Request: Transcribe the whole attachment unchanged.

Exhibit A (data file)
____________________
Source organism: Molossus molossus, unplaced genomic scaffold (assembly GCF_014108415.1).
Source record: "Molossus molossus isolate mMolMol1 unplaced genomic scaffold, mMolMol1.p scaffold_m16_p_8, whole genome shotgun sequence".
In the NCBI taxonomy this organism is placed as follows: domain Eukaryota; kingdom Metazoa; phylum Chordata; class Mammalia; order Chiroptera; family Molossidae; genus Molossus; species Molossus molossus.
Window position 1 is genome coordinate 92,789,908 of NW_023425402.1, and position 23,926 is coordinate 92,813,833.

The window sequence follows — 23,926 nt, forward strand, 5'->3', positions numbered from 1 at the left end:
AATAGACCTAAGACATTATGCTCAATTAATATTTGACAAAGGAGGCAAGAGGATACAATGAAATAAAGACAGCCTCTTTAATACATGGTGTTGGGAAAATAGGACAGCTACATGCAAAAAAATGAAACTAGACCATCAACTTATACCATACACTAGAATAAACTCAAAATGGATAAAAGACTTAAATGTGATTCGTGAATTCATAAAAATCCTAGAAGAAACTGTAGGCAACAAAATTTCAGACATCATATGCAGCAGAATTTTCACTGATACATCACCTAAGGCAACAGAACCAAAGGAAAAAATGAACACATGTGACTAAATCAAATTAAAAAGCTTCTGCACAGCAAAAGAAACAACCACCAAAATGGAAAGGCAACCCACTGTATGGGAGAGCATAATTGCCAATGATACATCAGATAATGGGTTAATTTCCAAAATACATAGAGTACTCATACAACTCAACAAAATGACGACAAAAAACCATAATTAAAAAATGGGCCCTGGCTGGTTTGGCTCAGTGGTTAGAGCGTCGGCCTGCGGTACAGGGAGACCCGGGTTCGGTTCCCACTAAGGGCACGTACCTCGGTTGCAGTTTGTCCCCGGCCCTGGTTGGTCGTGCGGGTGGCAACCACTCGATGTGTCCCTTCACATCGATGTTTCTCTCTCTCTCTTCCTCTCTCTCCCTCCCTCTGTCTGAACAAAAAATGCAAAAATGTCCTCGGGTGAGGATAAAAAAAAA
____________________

Source organism: Molossus molossus, unplaced genomic scaffold (assembly GCF_014108415.1).
Source record: "Molossus molossus isolate mMolMol1 unplaced genomic scaffold, mMolMol1.p scaffold_m16_p_8, whole genome shotgun sequence".
In the NCBI taxonomy this organism is placed as follows: domain Eukaryota; kingdom Metazoa; phylum Chordata; class Mammalia; order Chiroptera; family Molossidae; genus Molossus; species Molossus molossus.
Window position 1 is genome coordinate 92,789,908 of NW_023425402.1, and position 23,926 is coordinate 92,813,833.

The window sequence follows — 23,926 nt, forward strand, 5'->3', positions numbered from 1 at the left end:
AATAGACCTAAGACATTATGCTCAATTAATATTTGACAAAGGAGGCAAGAGGATACAATGAAATAAAGACAGCCTCTTTAATACATGGTGTTGGGAAAATAGGACAGCTACATGCAAAAAAATGAAACTAGACCATCAACTTATACCATACACTAGAATAAACTCAAAATGGATAAAAGACTTAAATGTGATTCGTGAATTCATAAAAATCCTAGAAGAAACTGTAGGCAACAAAATTTCAGACATCATATGCAGCAGAATTTTCACTGATACATCACCTAAGGCAACAGAACCAAAGGAAAAAATGAACACATGTGACTAAATCAAATTAAAAAGCTTCTGCACAGCAAAAGAAACAACCACCAAAATGGAAAGGCAACCCACTGTATGGGAGAGCATAATTGCCAATGATACATCAGATAATGGGTTAATTTCCAAAATACATAGAGTACTCATACAACTCAACAAAATGACGACAAAAAACCATAATTAAAAAATGGGCCCTGGCTGGTTTGGCTCAGTGGTTAGAGCGTCGGCCTGCGGTACAGGGAGACCCGGGTTCGGTTCCCACTAAGGGCACGTACCTCGGTTGCAGTTTGTCCCCGGCCCTGGTTGGTCGTGCGGGTGGCAACCACTCGATGTGTCCCTTCACATCGATGTTTCTCTCTCTCTCTTCCTCTCTCTCCCTCCCTCTGTCTGAACAAAAAATGCAAAAATGTCCTCGGGTGAGGATAAAAAAAAA